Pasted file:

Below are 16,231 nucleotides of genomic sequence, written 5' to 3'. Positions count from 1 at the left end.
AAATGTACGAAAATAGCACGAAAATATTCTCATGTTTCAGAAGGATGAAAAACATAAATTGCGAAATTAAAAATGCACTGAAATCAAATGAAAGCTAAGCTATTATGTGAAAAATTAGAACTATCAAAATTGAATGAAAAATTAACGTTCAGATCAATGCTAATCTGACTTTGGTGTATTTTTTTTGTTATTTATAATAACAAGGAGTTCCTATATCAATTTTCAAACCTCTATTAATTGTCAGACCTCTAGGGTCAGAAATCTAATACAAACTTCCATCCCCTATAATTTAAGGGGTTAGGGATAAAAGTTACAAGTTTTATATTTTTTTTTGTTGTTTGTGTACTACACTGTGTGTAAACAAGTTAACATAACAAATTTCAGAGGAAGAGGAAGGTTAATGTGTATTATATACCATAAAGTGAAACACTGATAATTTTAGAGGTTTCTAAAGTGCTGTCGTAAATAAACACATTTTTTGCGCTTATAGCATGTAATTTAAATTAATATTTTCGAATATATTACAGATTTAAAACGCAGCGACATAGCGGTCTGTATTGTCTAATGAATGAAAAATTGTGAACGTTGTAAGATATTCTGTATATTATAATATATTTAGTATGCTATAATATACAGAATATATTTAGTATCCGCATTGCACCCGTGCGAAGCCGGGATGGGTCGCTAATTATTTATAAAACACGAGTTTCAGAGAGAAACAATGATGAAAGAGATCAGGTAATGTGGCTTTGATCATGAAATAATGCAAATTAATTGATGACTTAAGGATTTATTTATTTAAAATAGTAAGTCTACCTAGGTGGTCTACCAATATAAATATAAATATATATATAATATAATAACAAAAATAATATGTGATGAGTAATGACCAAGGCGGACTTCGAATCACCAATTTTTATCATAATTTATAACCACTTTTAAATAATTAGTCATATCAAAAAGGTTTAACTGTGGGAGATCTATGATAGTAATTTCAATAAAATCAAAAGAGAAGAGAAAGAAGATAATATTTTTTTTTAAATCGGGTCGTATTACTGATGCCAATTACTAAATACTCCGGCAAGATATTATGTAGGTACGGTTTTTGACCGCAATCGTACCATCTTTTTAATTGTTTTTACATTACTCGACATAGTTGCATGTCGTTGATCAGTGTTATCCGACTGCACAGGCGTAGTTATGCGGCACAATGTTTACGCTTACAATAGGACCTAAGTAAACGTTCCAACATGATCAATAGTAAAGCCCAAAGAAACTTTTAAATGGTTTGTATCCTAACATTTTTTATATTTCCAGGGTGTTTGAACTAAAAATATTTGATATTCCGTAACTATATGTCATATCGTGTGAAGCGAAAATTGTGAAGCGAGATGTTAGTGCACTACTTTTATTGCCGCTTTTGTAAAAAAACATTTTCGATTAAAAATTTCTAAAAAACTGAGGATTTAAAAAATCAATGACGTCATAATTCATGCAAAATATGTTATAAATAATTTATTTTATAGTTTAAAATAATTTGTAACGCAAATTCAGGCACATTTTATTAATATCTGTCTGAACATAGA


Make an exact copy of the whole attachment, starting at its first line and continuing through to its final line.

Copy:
Below are 16,231 nucleotides of genomic sequence, written 5' to 3'. Positions count from 1 at the left end.
AAATGTACGAAAATAGCACGAAAATATTCTCATGTTTCAGAAGGATGAAAAACATAAATTGCGAAATTAAAAATGCACTGAAATCAAATGAAAGCTAAGCTATTATGTGAAAAATTAGAACTATCAAAATTGAATGAAAAATTAACGTTCAGATCAATGCTAATCTGACTTTGGTGTATTTTTTTTGTTATTTATAATAACAAGGAGTTCCTATATCAATTTTCAAACCTCTATTAATTGTCAGACCTCTAGGGTCAGAAATCTAATACAAACTTCCATCCCCTATAATTTAAGGGGTTAGGGATAAAAGTTACAAGTTTTATATTTTTTTTTGTTGTTTGTGTACTACACTGTGTGTAAACAAGTTAACATAACAAATTTCAGAGGAAGAGGAAGGTTAATGTGTATTATATACCATAAAGTGAAACACTGATAATTTTAGAGGTTTCTAAAGTGCTGTCGTAAATAAACACATTTTTTGCGCTTATAGCATGTAATTTAAATTAATATTTTCGAATATATTACAGATTTAAAACGCAGCGACATAGCGGTCTGTATTGTCTAATGAATGAAAAATTGTGAACGTTGTAAGATATTCTGTATATTATAATATATTTAGTATGCTATAATATACAGAATATATTTAGTATCCGCATTGCACCCGTGCGAAGCCGGGATGGGTCGCTAATTATTTATAAAACACGAGTTTCAGAGAGAAACAATGATGAAAGAGATCAGGTAATGTGGCTTTGATCATGAAATAATGCAAATTAATTGATGACTTAAGGATTTATTTATTTAAAATAGTAAGTCTACCTAGGTGGTCTACCAATATAAATATAAATATATATATAATATAATAACAAAAATAATATGTGATGAGTAATGACCAAGGCGGACTTCGAATCACCAATTTTTATCATAATTTATAACCACTTTTAAATAATTAGTCATATCAAAAAGGTTTAACTGTGGGAGATCTATGATAGTAATTTCAATAAAATCAAAAGAGAAGAGAAAGAAGATAATATTTTTTTTTAAATCGGGTCGTATTACTGATGCCAATTACTAAATACTCCGGCAAGATATTATGTAGGTACGGTTTTTGACCGCAATCGTACCATCTTTTTAATTGTTTTTACATTACTCGACATAGTTGCATGTCGTTGATCAGTGTTATCCGACTGCACAGGCGTAGTTATGCGGCACAATGTTTACGCTTACAATAGGACCTAAGTAAACGTTCCAACATGATCAATAGTAAAGCCCAAAGAAACTTTTAAATGGTTTGTATCCTAACATTTTTTATATTTCCAGGGTGTTTGAACTAAAAATATTTGATATTCCGTAACTATATGTCATATCGTGTGAAGCGAAAATTGTGAAGCGAGATGTTAGTGCACTACTTTTATTGCCGCTTTTGTAAAAAAACATTTTCGATTAAAAATTTCTAAAAAACTGAGGATTTAAAAAATCAATGACGTCATAATTCATGCAAAATATGTTATAAATAATTTATTTTATAGTTTAAAATAATTTGTAACGCAAATTCAGGCACATTTTATTAATATCTGTCTGAACATAGA